The difference between prostitution and sex trafficking
Three men accused of having sex with prostitutes at the Super 8 in State College were charged Monday after a joint investigation by State College police and the state attorney general’s office.
The two agencies received a tip in January from Brookville police about a possible prostitution or human trafficking operation based at the 1663 S. Atherton St. hotel, according to a criminal complaint filed by the AG’s office. Officers later contacted two Super 8 managers and were put in a room directly across the hall from Tsai-Hsia Wu, 56, and Yu-Ying Yeh, 51, to establish surveillance, authorities said.
Victor Shvenke, a 65-year-old from Bellefonte, was the first man to walk into Wu and Yeh’s room, according to the complaint.
Travis Horner, a 38-year-old from Lewistown, followed about two hours later, and Harold Geise, a 64-year-old from State College, went into the room about 30 minutes after Horner, authorities said.
All three were stopped by officers as they attempted to leave the hotel, authorities said. Shvenke and Geise said they’ve known Yeh for “years,” while Horner said he “meet(s) girls like this infrequently,” according to the complaint.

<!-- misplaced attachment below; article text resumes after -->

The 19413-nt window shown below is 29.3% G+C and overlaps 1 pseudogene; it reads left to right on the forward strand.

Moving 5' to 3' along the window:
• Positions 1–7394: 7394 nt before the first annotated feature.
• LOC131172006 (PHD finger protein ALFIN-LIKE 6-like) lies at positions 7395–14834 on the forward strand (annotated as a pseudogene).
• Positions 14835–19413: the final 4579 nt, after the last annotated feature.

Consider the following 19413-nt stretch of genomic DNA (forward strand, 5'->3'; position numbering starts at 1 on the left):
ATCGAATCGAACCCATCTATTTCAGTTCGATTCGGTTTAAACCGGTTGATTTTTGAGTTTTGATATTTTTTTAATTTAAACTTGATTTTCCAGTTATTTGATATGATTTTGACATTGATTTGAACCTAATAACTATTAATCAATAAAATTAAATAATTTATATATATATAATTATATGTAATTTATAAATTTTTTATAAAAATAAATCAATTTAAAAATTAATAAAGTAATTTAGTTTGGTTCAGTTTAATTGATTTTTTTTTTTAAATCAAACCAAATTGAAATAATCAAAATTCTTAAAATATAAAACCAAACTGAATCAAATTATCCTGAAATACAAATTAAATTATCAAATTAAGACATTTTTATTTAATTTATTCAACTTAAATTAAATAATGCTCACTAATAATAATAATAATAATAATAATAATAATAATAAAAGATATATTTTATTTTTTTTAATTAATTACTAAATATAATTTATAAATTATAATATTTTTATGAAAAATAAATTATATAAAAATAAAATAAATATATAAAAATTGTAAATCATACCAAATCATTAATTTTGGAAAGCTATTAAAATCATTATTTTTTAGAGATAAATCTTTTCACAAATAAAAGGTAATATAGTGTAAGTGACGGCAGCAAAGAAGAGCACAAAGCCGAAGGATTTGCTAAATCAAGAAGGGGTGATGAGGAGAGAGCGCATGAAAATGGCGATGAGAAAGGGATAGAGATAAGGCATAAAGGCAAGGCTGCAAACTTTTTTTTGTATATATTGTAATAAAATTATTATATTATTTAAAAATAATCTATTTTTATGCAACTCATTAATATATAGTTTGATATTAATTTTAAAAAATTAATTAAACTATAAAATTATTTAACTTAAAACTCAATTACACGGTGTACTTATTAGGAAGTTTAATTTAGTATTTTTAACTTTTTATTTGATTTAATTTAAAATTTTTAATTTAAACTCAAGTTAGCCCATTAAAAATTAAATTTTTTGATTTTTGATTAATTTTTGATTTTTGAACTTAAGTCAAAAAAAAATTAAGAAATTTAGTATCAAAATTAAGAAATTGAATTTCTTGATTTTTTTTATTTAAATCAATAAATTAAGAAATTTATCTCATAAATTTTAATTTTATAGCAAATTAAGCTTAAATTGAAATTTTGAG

Each admitted to paying at least $140 for sex with one of the two women, authorities said. None of the men could be reached for comment.
Edward Tubbs — chief operating officer for Hospitality Asset Management Company, which operates Super 8 — said the company abides by the law and reports all incidents to the authorities.
Horner, Geise and Shvenke were each charged with one misdemeanor count of criminal solicitation and one misdemeanor count of patronizing prostitutes.
Each has a preliminary hearing scheduled for April 17.
Yeh was charged in February with one felony count of criminal use of a communication facility and one misdemeanor count of prostitution. Wu was charged with one misdemeanor count of prostitution.
Both women are scheduled to plead guilty March 20, according to court documents.
Yeh’s attorney, Assistant Public Defender Lora Rupert, declined to comment. Wu’s attorney, Justin Miller, did not immediately respond to a request for comment.